Monday, June 12, 2006

Cue La Marseillaise

by Tom Bozzo

Are you reading Nina Camic's account of her springtime adventures in France? Why not?

From a recent dispatch:
Her daughter had done graduate work in San Francisco and so she knew the scoop. America, from a French person’s perspective: there is great concern that we do not use trains enough and that we lack bread stores in every village.
They know us all too well. This is as good of a time as any to add my little bit of linkitude to this gem from the Financial Times (subscription only; significant excerpt at Economist's View):
Our Martian friend scratches its heads. “When my economics professor last visited earth in 1945 he told me that the Europeans had just experienced a terrible civil war in which 36m people had been killed, including many of their most brilliant minds. Now you tell me that 60m French people produce almost as much economic output each year as 1.3bn Chinese, who have been the dominant economic power for most of your planet’s history. What is more, the French can do this while working 35-hour weeks and producing 246 different types of cheese. How did this economic miracle come about?”

The earthling economists stare at each other and then down at their feet. “We don’t normally look at things that way. We tend to say that Europe is suffering from ‘eurosclerosis’, you know, low growth, high unemployment, bloated welfare states and a looming demographic crisis.” “Maybe I need to talk to historians rather than economists...,” says our Martian friend...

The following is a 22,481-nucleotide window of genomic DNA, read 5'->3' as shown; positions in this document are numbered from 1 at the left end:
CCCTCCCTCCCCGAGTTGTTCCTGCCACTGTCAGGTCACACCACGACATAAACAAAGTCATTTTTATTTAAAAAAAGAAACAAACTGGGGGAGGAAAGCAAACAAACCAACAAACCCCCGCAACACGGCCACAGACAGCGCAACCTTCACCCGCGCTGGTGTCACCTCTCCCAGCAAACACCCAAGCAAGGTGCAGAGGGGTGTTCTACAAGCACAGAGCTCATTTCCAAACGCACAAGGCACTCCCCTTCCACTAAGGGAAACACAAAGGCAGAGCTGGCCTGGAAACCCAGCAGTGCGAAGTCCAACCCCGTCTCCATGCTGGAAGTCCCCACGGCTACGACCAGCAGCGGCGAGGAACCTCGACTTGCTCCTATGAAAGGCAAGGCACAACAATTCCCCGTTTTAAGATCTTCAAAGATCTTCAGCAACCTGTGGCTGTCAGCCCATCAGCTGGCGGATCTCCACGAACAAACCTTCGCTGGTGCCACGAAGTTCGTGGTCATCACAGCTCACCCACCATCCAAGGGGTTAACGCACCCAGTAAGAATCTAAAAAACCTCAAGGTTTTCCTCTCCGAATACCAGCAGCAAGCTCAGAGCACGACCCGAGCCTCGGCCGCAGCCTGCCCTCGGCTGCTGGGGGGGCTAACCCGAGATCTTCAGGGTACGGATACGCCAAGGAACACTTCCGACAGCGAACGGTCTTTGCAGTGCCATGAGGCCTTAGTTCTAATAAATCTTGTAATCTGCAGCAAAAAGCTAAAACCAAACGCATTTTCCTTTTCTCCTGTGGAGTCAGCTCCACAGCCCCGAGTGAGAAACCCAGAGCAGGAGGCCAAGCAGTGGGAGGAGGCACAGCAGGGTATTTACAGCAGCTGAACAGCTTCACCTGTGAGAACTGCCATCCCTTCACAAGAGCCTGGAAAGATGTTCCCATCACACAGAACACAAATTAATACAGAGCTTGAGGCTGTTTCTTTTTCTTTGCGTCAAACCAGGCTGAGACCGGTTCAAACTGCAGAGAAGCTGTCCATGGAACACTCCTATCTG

The economics profession does a lot to abet politically motivated problematizing of things that don't resemble "free" "market" "capitalism" — the torrent of scare quotes are needed because, as Pietra Rivoli observes, more economic activity than you might think is organized to avoid exposure to competive markets — affordable and reliable electricity, being able to access whatever services you want on the Internets, etc.
He he he. Those Martians have a good head on their shoulders. Maybe they just like smelly cheeses. I know that I do.
"low growth, high unemployment, bloated welfare states [meaning they tend to health benefits], and a looming demographic crisis"

They've been reading too much Prescott.

I'm still trying to decide where to put a post with the simple title of "Economists are People who believe Non-Procreative Sex is a Waste of Resources," but you've probably saved me from doing it here.
Ken: Your comment reminds me the Monty Python song "every sperm is sacred". He he he.
I'm convinced it's the afternoon nap that pushes them forward. Allowing that our productivity probably peaks at 11am and then goes into a slide mode, isn't it better to stop at 12, eat, sleep, waste a few resources on non-procreative sex and then do another little work spurt between 3:30 and 5?
Post a Comment

<< Home

This page is powered by Blogger. Isn't yours?